What Is Payment Tokenization And How Does It Work?
Tokenization is a powerful tool for merchants looking to securely process payments efficiently. Among other security features of a payment gateway, it offers many advantages such as reduced fraud, quicker payments, and reduced PCI compliance costs. As tokenization continues to become more popular and readily available, it’s expected that more merchants will begin using tokenized payment methods as an alternative to traditional payment processing.
In this article, we will explore payment tokenization: what it is and why businesses are increasingly implementing this method to safeguard digital payment data.
- What is Payment Tokenization?
- How Does Payment tokenization Work?
- Benefits of Payment tokenization for Merchants
- How Can a Merchant Implement Tokenization?
1. What is Payment Tokenization?
Payments Tokenization is the process of replacing a customer's credit card number with a one-time unique identifier, or "token." A token is usually an item that can be used to represent something else of value, like those plastic chips you get at casinos that stand in for real money. Tokens don’t have extrinsic or intrinsic value.
Tokenization effectively reduces the size and scope of data that must be protected, making it more difficult for unauthorized individuals to gain access to sensitive information. In payments, tokenization replaces primary account number (PAN) data with a token that can be used to process payments without exposing the PAN.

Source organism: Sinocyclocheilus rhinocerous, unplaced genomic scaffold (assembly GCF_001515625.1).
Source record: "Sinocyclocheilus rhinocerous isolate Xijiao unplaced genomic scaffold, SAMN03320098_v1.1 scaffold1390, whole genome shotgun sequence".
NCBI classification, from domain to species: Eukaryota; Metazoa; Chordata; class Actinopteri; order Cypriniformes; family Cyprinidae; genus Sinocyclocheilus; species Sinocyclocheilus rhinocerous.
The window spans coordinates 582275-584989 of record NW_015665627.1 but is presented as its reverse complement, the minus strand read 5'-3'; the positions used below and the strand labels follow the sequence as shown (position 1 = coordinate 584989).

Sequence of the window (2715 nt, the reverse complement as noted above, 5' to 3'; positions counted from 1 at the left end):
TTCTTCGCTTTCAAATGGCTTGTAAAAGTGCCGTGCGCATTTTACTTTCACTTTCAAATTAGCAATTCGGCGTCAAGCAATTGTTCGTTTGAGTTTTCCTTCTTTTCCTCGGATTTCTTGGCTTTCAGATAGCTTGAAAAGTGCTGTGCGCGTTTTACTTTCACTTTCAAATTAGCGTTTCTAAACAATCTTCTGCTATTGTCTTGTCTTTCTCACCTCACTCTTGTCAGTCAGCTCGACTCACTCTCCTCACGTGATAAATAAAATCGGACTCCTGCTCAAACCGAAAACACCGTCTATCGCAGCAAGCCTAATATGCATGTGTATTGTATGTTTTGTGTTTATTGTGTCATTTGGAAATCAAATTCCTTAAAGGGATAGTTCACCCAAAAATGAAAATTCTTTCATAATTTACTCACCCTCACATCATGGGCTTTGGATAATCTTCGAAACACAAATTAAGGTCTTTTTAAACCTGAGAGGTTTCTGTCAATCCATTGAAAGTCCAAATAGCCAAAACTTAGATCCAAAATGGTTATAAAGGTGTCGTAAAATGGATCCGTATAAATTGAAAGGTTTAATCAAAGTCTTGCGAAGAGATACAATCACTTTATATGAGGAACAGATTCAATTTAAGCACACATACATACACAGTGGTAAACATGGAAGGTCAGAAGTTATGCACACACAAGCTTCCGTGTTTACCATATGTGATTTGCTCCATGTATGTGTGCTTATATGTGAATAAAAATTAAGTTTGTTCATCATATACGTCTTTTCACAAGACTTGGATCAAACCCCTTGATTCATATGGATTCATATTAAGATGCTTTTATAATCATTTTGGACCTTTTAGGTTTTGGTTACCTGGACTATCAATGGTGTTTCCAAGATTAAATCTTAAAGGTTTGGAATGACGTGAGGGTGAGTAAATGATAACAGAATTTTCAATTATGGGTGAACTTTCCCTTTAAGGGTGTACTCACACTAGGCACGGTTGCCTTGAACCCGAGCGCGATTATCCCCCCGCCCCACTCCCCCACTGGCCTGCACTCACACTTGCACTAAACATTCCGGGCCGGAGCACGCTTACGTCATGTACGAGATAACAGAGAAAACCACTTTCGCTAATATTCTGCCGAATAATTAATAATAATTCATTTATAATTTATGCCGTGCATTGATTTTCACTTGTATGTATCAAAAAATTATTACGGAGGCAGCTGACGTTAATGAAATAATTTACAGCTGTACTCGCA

Rather than information being openly passed between networks, it is tokenized by substituting credit card numbers and cardholder information with randomly generated strings of digits. This means that during the payment process, cardholder data and card details are never exposed, guarding against data breaches.
What is the difference between tokenization and encryption?
Tokenization and encryption are two different security measures. With tokenization, the data is replaced with a token that cannot be reversed back to its original form. Encryption, on the other hand, scrambles credit card numbers so they are unreadable by unauthorised parties. However, encrypted data can still be decrypted with the right key.